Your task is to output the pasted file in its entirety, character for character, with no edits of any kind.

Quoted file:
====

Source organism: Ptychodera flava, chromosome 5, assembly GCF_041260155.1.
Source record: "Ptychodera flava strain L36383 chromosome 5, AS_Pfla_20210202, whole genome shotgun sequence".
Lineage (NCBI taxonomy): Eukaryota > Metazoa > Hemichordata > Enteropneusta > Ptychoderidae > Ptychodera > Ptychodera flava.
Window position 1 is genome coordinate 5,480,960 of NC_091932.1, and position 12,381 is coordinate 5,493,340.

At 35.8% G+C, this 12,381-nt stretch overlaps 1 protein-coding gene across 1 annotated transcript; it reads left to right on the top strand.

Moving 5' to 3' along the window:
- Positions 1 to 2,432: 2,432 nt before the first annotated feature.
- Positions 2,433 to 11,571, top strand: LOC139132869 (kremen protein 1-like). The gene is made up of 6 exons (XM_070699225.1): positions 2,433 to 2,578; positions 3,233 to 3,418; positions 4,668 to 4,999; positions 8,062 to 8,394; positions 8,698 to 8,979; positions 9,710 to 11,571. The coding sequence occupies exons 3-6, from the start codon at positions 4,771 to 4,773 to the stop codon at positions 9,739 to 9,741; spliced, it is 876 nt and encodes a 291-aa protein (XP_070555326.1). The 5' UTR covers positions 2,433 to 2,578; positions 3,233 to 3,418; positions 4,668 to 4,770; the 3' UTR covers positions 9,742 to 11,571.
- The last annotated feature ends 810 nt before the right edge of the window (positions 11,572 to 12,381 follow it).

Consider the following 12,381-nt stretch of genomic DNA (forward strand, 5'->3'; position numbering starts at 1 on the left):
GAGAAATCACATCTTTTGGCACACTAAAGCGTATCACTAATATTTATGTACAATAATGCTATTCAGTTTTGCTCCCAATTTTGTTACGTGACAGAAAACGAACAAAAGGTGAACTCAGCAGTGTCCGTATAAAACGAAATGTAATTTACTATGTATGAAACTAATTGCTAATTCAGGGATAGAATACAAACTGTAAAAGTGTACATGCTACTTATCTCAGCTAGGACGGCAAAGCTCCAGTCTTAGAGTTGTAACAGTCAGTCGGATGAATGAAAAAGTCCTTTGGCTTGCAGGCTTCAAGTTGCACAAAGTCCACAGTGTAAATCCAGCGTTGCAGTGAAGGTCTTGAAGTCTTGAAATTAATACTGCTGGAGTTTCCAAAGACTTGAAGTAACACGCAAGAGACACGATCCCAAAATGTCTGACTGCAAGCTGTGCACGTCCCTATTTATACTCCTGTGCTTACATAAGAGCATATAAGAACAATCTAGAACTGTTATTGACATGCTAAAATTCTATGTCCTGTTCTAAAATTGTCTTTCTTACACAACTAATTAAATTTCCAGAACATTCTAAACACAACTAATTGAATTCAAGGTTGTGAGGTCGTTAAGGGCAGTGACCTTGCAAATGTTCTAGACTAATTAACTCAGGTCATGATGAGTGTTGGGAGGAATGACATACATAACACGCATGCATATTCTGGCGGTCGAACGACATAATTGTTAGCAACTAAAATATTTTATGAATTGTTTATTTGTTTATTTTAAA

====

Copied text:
Source organism: Ptychodera flava, chromosome 5, assembly GCF_041260155.1.
Source record: "Ptychodera flava strain L36383 chromosome 5, AS_Pfla_20210202, whole genome shotgun sequence".
Lineage (NCBI taxonomy): Eukaryota > Metazoa > Hemichordata > Enteropneusta > Ptychoderidae > Ptychodera > Ptychodera flava.
Window position 1 is genome coordinate 5,480,960 of NC_091932.1, and position 12,381 is coordinate 5,493,340.

At 35.8% G+C, this 12,381-nt stretch overlaps 1 protein-coding gene across 1 annotated transcript; it reads left to right on the top strand.

Moving 5' to 3' along the window:
- Positions 1 to 2,432: 2,432 nt before the first annotated feature.
- Positions 2,433 to 11,571, top strand: LOC139132869 (kremen protein 1-like). The gene is made up of 6 exons (XM_070699225.1): positions 2,433 to 2,578; positions 3,233 to 3,418; positions 4,668 to 4,999; positions 8,062 to 8,394; positions 8,698 to 8,979; positions 9,710 to 11,571. The coding sequence occupies exons 3-6, from the start codon at positions 4,771 to 4,773 to the stop codon at positions 9,739 to 9,741; spliced, it is 876 nt and encodes a 291-aa protein (XP_070555326.1). The 5' UTR covers positions 2,433 to 2,578; positions 3,233 to 3,418; positions 4,668 to 4,770; the 3' UTR covers positions 9,742 to 11,571.
- The last annotated feature ends 810 nt before the right edge of the window (positions 11,572 to 12,381 follow it).

Consider the following 12,381-nt stretch of genomic DNA (forward strand, 5'->3'; position numbering starts at 1 on the left):
GAGAAATCACATCTTTTGGCACACTAAAGCGTATCACTAATATTTATGTACAATAATGCTATTCAGTTTTGCTCCCAATTTTGTTACGTGACAGAAAACGAACAAAAGGTGAACTCAGCAGTGTCCGTATAAAACGAAATGTAATTTACTATGTATGAAACTAATTGCTAATTCAGGGATAGAATACAAACTGTAAAAGTGTACATGCTACTTATCTCAGCTAGGACGGCAAAGCTCCAGTCTTAGAGTTGTAACAGTCAGTCGGATGAATGAAAAAGTCCTTTGGCTTGCAGGCTTCAAGTTGCACAAAGTCCACAGTGTAAATCCAGCGTTGCAGTGAAGGTCTTGAAGTCTTGAAATTAATACTGCTGGAGTTTCCAAAGACTTGAAGTAACACGCAAGAGACACGATCCCAAAATGTCTGACTGCAAGCTGTGCACGTCCCTATTTATACTCCTGTGCTTACATAAGAGCATATAAGAACAATCTAGAACTGTTATTGACATGCTAAAATTCTATGTCCTGTTCTAAAATTGTCTTTCTTACACAACTAATTAAATTTCCAGAACATTCTAAACACAACTAATTGAATTCAAGGTTGTGAGGTCGTTAAGGGCAGTGACCTTGCAAATGTTCTAGACTAATTAACTCAGGTCATGATGAGTGTTGGGAGGAATGACATACATAACACGCATGCATATTCTGGCGGTCGAACGACATAATTGTTAGCAACTAAAATATTTTATGAATTGTTTATTTGTTTATTTTAAA